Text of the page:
Jamal Khashoggi and the midterm elections

Published 12.11.2018 00:00

U.S. President Donald Trump has suffered a significant bruising, if not a battering, as a result of the midterm elections. This damaging of Trump's brand holds considerable promise, even if not as much as many liberals had hoped for. Indubitably, his stature has been meaningfully diminished, especially with the Democrats controlling the House of Representatives. Of course, all of this is obvious, but for our purposes, the main question is how should the Democrats utilize their newfound powers?

Strategically, they should constrain President Trump to modify his agenda on a variety of domestic and foreign policy fronts. To start, he should be compelled to alter his reckless Middle East policy by partnering with Turkey, more thoughtfully criticize Iran, and, most importantly, distance himself from Mohammed bin Salman (MBS), who has been described widely as a "loose cannon," "wrecking ball" and "unreliable partner." More specifically, Democrats should use these election results to affect the ongoing investigation into the cruel, macabre and unspeakable murder of Jamal Khashoggi. By taking a Turkish cue, and slowly utilizing the "death by a thousand cuts" strategy, they should unravel Trump's America. In other words, start throwing jabs, even upper-cuts, while being aware there will be no knock-out punch. In this, there is a moment of truth.

Formation of a House Committee

To begin, the Democrats should ask for the formation of a House committee, specifically to investigate the murder of Jamal Khashoggi. By doing so, a wide range of actions could be taken that would put tremendous pressure on President Trump to do more – as he is so accustomed to tell everyone else. In this regard it would be important to mention that President Trump has already acknowledged his frustration at the "worst cover-up ever" and the changed circumstances that he finds himself in and has responded accordingly. He has stated that a "stronger response" will be forthcoming in the coming days in regards to the Khashoggi murder. Still, that may be his attempt to circumvent the formation of a House committee. He should not be allowed to do that.

Calling CIA Director Gina Haspel

Among the various pressures that can be applied through the House, it has the authority to call for testimony. Kindly recall that CIA Director Gina Haspel, it has now been unequivocally acknowledged, was privy to all the evidence that the Turks have. This includes every gory and gruesome detail of the purported dismemberment of Jamal Khashoggi. In all likelihood, that includes both audio and video of what transpired inside. At the very least, as Bruce Riedel – a former CIA official who now works at the Brookings Institution – Gina Haspel listened to and watched the audio and video which "puts the ball firmly in Washington's court."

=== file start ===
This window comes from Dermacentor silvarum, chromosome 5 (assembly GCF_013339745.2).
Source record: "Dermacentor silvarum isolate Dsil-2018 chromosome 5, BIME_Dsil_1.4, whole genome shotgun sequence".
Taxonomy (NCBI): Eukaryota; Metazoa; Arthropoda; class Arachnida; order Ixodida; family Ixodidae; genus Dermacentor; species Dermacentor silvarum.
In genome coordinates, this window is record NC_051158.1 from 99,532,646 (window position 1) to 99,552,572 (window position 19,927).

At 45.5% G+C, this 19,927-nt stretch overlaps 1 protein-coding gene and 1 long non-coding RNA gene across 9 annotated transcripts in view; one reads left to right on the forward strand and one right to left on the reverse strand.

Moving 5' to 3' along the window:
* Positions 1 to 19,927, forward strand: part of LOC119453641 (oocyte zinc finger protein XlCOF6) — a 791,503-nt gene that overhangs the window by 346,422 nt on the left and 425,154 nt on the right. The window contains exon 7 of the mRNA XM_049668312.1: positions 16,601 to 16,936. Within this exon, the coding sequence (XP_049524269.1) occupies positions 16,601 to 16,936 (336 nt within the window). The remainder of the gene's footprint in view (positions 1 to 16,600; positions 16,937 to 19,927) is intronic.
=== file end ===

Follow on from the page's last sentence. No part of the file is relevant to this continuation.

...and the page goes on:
Moreover, Riedel also mentioned that this could compel U.S. Congress to ask her to testify.

"Not only will there be more pressure now from the media but Congress will say, 'Gina, we would love to have you come visit and you can tell us exactly what you heard.'"

This, potentially, is earth-shattering and has not done before. Understandably so, since the Republicans previously controlled the House and as such could prevent the formation of any such committee. Now, they can't. And, once a committee is formed or Gina Haspel is asked to testify, under oath, to the exact nature of the evidence she heard and saw, then it all becomes official. That, thereby, compels President Trump to act and is the ultimate the masterstroke.

What should happen?

This is a sobering time, and while certainly not a tsunami, it speaks volumes for the push-back against President Trump's divisive identity-politics, right-wing populism, anti-women, anti-immigration and Islamophobic agendas of Trump and his hard-core Republican base. All of that is tearing the U.S. apart, along with several institutional check and balances. Even now, considering the Republicans retain control of the upper chamber, there is still no guarantee that they will not challenge Trump's approach to the Middle East, especially when it comes to Saudi Arabia. Senators Rubio, Graham and Paul have all been demanding more from Trump Administration, especially in the aftermath of Jamal Khashoggi's murder. They have called for harsh measures to be taken against Saudi Arabia, which Trump hitherto has been reluctant to do. Now, his options are limited, and there have even been promptings that Republicans, even in Congress, could "break" with the White House on this issue. The sheer grotesqueness of Jamal Khashoggi's murder demands that an example be made. No one, not even MBS, if conclusively proven to be involved, should be absolved of responsibility. Our collective conscience, the very moral fabric of the international community, is at stake.

* Associate professor of political science and Gulf studies, Qatar University

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